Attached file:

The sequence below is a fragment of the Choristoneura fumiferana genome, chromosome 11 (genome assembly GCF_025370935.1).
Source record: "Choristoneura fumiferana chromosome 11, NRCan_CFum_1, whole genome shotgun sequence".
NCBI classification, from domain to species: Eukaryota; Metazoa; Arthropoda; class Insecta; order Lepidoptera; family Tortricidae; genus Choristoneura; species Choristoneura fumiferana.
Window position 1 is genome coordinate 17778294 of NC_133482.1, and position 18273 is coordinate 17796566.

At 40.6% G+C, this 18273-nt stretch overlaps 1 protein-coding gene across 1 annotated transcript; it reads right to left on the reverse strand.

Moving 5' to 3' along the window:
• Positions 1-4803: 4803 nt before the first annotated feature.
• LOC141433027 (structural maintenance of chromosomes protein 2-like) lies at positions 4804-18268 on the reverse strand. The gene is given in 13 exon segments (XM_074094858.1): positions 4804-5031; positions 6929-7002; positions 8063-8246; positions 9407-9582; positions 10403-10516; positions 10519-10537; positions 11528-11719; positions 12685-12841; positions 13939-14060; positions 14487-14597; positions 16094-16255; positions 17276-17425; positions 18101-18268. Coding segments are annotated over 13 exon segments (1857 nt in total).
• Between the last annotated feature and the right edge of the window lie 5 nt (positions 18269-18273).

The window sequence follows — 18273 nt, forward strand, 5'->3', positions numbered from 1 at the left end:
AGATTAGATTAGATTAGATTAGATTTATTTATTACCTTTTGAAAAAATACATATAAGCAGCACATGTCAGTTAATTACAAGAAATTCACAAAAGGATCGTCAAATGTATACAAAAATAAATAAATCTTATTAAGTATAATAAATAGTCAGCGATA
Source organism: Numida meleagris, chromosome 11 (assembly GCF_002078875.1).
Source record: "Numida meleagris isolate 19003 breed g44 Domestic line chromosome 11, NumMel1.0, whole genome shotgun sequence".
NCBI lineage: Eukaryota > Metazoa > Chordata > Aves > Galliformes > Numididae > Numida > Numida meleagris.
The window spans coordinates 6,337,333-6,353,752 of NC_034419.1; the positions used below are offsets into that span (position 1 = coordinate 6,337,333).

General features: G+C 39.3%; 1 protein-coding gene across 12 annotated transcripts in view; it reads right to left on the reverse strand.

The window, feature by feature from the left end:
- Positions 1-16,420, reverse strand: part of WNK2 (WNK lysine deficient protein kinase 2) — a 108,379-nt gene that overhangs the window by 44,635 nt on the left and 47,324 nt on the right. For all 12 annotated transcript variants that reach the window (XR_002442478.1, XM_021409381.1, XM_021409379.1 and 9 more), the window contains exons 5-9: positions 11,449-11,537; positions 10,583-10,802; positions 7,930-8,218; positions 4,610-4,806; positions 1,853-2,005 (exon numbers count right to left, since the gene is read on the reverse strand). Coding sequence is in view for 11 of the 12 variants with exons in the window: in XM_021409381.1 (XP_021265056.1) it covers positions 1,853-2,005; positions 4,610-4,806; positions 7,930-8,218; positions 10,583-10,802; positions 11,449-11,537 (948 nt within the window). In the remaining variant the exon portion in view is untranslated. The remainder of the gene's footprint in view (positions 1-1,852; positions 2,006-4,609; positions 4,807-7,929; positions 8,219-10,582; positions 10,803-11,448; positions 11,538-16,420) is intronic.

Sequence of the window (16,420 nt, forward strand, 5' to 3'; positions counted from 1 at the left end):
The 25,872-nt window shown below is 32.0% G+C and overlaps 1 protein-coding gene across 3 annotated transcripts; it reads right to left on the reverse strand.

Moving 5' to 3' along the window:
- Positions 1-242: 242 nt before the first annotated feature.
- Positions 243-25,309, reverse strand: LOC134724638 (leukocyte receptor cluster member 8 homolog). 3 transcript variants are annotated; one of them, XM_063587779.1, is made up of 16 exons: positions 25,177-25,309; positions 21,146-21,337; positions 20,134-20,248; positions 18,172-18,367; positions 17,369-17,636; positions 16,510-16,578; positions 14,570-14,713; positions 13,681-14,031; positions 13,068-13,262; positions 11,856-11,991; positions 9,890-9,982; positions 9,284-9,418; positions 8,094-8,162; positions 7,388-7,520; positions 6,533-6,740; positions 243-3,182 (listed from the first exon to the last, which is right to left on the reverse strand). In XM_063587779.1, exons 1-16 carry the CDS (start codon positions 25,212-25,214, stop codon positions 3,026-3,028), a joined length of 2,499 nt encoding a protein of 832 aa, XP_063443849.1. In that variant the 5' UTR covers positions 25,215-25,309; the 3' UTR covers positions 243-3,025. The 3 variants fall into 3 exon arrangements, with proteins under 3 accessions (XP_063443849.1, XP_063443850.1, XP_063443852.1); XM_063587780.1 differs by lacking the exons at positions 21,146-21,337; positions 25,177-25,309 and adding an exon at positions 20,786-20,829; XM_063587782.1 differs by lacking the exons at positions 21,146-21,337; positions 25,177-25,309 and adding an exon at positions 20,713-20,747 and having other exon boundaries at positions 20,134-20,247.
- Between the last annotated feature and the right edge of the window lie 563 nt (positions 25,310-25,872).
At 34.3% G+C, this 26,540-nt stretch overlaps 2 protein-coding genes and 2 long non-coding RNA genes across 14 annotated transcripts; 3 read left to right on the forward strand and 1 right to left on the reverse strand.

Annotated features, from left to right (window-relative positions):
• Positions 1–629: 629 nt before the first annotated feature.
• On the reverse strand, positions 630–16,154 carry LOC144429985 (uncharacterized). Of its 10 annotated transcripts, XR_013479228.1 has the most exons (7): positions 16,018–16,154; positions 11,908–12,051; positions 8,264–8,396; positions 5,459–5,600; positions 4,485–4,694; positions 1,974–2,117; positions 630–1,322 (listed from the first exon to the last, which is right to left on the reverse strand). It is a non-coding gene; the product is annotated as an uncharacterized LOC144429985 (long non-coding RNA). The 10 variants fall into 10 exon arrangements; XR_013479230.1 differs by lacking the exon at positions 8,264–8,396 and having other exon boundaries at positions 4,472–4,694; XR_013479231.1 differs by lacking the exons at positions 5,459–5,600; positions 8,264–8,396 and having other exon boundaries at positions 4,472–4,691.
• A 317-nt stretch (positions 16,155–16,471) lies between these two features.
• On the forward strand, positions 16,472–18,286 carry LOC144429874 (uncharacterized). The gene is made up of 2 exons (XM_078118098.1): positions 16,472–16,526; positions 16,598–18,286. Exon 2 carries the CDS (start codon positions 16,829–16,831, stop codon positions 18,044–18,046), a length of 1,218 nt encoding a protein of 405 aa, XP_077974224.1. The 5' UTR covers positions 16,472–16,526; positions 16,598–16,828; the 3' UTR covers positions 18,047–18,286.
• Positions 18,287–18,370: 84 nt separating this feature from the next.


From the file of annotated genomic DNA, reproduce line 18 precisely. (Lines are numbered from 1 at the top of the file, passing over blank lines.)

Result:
- Positions 1-16,420, reverse strand: part of WNK2 (WNK lysine deficient protein kinase 2) — a 108,379-nt gene that overhangs the window by 44,635 nt on the left and 47,324 nt on the right. For all 12 annotated transcript variants that reach the window (XR_002442478.1, XM_021409381.1, XM_021409379.1 and 9 more), the window contains exons 5-9: positions 11,449-11,537; positions 10,583-10,802; positions 7,930-8,218; positions 4,610-4,806; positions 1,853-2,005 (exon numbers count right to left, since the gene is read on the reverse strand). Coding sequence is in view for 11 of the 12 variants with exons in the window: in XM_021409381.1 (XP_021265056.1) it covers positions 1,853-2,005; positions 4,610-4,806; positions 7,930-8,218; positions 10,583-10,802; positions 11,449-11,537 (948 nt within the window). In the remaining variant the exon portion in view is untranslated. The remainder of the gene's footprint in view (positions 1-1,852; positions 2,006-4,609; positions 4,807-7,929; positions 8,219-10,582; positions 10,803-11,448; positions 11,538-16,420) is intronic.